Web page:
A comprehensive approach to HIV/STI prevention in the context of sexual health in the EU/EEA
This report highlights the benefits of a comprehensive approach to disease prevention, integrating HIV and STI control programming in Europe into broader public health strategies. Attempts to prevent HIV and STI among vulnerable groups can be more effective when seen from the context of sexual health and health promotion. This can be achieved by mapping past and current activities and identifying key stakeholders and potential data sources in the European Union and European Economic Area.
Sexually transmitted infections (STI), including HIV infection, remain a major public health challenge across Europe: STI are not only co-factors for HIV, but, if untreated, can also cause long-term health consequences and infertility.
In 2011, nearly 347 000 cases of chlamydia were reported in countries of the European Union and the European Economic Area (EU/EEA), making chlamydia the most frequently reported STI in Europe. And recently published data show that there is no decline in HIV transmission across the EU/EEA with more than 29 000 new HIV infections reported in 2012.
This report highlights the benefits of a comprehensive approach to disease prevention, integrating HIV and STI control programming in Europe into broader public health strategies, whilst recognising the linkages between different sexual health outcomes and the overlap and synergy between the interventions required to address HIV/STI and other aspects of sexual health. Groups most vulnerable to infection, including young people, men who have sex with men (MSM), sex workers, migrants, people living with HIV (PLHIV), populations at risk of sexual violence, and people who inject drugs (PWID) experience a range of sexual health needs. Vulnerability among these individuals is determined not only by risk behaviour, such as unprotected sex, but by social structural determinants that can affect access to healthcare and education. As poor sexual health, including HIV and STIs, is a significant cause of morbidity and mortality in Europe, prevention efforts need to be strengthened.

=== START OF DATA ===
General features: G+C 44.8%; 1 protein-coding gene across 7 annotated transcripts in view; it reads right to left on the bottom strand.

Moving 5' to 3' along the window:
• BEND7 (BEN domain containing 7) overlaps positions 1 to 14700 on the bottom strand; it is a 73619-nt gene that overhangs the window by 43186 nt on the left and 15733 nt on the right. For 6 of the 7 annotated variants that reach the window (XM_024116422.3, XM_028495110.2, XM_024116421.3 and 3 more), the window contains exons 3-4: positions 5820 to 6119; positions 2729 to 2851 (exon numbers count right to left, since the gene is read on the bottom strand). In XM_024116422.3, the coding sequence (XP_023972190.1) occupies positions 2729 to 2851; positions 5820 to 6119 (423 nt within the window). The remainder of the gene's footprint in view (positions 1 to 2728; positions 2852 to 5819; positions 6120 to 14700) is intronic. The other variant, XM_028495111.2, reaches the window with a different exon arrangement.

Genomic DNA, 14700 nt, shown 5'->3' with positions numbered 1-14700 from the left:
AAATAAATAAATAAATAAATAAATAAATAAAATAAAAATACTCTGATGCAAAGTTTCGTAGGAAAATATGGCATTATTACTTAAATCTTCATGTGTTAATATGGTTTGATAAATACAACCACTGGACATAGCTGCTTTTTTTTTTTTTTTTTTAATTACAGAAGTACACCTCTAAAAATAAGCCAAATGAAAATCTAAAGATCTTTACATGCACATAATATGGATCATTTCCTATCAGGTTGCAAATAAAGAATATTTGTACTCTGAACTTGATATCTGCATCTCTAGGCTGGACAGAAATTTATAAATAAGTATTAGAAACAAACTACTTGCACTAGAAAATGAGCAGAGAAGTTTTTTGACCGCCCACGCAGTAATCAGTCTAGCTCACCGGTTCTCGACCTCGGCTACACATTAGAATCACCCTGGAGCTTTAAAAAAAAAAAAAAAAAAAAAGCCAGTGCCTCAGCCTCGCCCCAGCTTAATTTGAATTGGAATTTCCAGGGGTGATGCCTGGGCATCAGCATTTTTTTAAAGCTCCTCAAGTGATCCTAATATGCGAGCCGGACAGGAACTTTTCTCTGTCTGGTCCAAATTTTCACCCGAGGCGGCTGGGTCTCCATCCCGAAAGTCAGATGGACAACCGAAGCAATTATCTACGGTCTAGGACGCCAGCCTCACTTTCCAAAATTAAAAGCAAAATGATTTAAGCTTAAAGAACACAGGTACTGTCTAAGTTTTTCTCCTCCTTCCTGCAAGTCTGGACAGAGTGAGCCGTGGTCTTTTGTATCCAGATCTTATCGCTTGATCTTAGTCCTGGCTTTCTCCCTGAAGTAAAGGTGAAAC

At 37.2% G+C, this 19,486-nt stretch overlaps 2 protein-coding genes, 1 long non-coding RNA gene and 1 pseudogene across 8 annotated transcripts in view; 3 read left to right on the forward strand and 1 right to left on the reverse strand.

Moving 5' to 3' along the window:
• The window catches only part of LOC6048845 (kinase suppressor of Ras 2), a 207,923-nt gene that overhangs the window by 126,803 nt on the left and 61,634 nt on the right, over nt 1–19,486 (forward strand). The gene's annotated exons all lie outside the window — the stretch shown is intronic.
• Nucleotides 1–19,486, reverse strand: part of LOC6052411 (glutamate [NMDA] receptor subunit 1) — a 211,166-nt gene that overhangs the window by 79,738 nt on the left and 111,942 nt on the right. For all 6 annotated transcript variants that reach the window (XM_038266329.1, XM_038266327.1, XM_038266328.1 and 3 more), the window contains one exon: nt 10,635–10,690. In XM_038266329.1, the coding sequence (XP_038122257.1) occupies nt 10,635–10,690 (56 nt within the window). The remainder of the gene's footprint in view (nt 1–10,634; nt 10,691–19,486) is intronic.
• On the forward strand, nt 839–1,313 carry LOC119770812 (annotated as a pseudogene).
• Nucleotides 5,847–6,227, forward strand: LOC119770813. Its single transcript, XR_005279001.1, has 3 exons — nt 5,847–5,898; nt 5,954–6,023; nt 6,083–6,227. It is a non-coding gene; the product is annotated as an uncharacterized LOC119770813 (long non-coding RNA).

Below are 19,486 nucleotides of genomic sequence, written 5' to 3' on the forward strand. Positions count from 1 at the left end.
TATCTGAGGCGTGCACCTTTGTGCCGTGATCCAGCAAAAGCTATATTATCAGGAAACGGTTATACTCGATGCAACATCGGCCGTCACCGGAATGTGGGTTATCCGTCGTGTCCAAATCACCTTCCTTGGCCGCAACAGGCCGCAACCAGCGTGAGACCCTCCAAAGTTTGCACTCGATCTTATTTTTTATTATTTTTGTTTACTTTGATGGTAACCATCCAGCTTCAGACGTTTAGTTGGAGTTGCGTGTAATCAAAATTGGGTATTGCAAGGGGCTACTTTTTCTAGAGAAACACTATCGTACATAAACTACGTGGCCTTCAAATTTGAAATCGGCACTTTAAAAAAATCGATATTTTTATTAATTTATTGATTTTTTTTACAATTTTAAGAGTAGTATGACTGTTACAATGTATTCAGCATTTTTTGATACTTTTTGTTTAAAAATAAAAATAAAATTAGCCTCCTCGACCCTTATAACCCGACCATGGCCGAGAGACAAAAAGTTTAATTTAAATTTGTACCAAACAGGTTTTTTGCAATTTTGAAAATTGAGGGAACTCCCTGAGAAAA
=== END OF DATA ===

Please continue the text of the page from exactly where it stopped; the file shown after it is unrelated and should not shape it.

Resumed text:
The overall aim of this project was to increase the understanding of how HIV and STI can be prevented among vulnerable groups in the broader context of sexual health and health promotion. This aim was achieved by mapping past and current activities, key stakeholders, and potential data sources in the European Union and European Economic Area (EU/EEA).